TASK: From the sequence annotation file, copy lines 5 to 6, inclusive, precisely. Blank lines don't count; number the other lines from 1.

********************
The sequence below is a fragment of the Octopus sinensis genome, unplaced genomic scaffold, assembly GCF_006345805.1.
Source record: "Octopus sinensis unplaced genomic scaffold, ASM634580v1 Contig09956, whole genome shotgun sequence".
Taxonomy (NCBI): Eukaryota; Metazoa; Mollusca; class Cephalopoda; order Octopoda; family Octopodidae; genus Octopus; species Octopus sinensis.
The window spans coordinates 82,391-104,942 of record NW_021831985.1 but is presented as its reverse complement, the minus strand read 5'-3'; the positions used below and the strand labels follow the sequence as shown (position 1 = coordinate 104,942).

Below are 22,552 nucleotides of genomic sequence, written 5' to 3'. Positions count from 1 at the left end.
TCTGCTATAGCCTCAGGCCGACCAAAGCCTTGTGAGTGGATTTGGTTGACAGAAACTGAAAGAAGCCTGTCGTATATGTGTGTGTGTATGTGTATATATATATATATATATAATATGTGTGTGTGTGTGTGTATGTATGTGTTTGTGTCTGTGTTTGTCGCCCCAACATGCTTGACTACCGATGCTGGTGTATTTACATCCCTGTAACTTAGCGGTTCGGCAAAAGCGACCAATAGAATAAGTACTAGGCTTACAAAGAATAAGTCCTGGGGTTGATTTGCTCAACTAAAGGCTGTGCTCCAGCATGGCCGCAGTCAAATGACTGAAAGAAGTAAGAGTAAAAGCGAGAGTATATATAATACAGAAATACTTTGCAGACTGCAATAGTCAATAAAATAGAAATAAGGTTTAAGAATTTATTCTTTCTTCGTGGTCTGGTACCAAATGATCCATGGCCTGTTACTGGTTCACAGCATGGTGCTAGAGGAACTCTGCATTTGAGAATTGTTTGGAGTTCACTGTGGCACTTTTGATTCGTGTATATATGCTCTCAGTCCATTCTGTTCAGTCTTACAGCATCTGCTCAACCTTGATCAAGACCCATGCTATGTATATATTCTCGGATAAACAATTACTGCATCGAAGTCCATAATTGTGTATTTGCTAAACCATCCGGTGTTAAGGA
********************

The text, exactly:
Below are 22,552 nucleotides of genomic sequence, written 5' to 3'. Positions count from 1 at the left end.
TCTGCTATAGCCTCAGGCCGACCAAAGCCTTGTGAGTGGATTTGGTTGACAGAAACTGAAAGAAGCCTGTCGTATATGTGTGTGTGTATGTGTATATATATATATATATATAATATGTGTGTGTGTGTGTGTATGTATGTGTTTGTGTCTGTGTTTGTCGCCCCAACATGCTTGACTACCGATGCTGGTGTATTTACATCCCTGTAACTTAGCGGTTCGGCAAAAGCGACCAATAGAATAAGTACTAGGCTTACAAAGAATAAGTCCTGGGGTTGATTTGCTCAACTAAAGGCTGTGCTCCAGCATGGCCGCAGTCAAATGACTGAAAGAAGTAAGAGTAAAAGCGAGAGTATATATAATACAGAAATACTTTGCAGACTGCAATAGTCAATAAAATAGAAATAAGGTTTAAGAATTTATTCTTTCTTCGTGGTCTGGTACCAAATGATCCATGGCCTGTTACTGGTTCACAGCATGGTGCTAGAGGAACTCTGCATTTGAGAATTGTTTGGAGTTCACTGTGGCACTTTTGATTCGTGTATATATGCTCTCAGTCCATTCTGTTCAGTCTTACAGCATCTGCTCAACCTTGATCAAGACCCATGCTATGTATATATTCTCGGATAAACAATTACTGCATCGAAGTCCATAATTGTGTATTTGCTAAACCATCCGGTGTTAAGGA